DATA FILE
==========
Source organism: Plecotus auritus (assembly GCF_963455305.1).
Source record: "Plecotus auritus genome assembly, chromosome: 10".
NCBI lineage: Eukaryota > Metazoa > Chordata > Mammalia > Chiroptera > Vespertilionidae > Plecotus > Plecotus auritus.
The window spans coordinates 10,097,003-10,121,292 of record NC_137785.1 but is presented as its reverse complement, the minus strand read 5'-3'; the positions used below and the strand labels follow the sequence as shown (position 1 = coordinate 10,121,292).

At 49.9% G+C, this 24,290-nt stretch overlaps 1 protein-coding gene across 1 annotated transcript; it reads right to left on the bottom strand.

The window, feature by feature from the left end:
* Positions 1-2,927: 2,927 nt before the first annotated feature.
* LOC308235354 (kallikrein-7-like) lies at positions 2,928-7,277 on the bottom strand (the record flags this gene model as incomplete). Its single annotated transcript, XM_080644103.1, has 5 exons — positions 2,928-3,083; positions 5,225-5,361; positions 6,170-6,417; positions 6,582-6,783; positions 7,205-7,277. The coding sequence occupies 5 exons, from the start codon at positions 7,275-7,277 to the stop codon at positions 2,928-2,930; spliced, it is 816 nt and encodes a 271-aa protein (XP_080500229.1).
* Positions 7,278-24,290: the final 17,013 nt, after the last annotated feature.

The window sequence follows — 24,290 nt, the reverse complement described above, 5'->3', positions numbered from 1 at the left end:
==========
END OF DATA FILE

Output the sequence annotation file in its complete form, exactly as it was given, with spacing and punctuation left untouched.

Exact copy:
Source organism: Plecotus auritus (assembly GCF_963455305.1).
Source record: "Plecotus auritus genome assembly, chromosome: 10".
NCBI lineage: Eukaryota > Metazoa > Chordata > Mammalia > Chiroptera > Vespertilionidae > Plecotus > Plecotus auritus.
The window spans coordinates 10,097,003-10,121,292 of record NC_137785.1 but is presented as its reverse complement, the minus strand read 5'-3'; the positions used below and the strand labels follow the sequence as shown (position 1 = coordinate 10,121,292).

At 49.9% G+C, this 24,290-nt stretch overlaps 1 protein-coding gene across 1 annotated transcript; it reads right to left on the bottom strand.

The window, feature by feature from the left end:
* Positions 1-2,927: 2,927 nt before the first annotated feature.
* LOC308235354 (kallikrein-7-like) lies at positions 2,928-7,277 on the bottom strand (the record flags this gene model as incomplete). Its single annotated transcript, XM_080644103.1, has 5 exons — positions 2,928-3,083; positions 5,225-5,361; positions 6,170-6,417; positions 6,582-6,783; positions 7,205-7,277. The coding sequence occupies 5 exons, from the start codon at positions 7,275-7,277 to the stop codon at positions 2,928-2,930; spliced, it is 816 nt and encodes a 271-aa protein (XP_080500229.1).
* Positions 7,278-24,290: the final 17,013 nt, after the last annotated feature.

The window sequence follows — 24,290 nt, the reverse complement described above, 5'->3', positions numbered from 1 at the left end: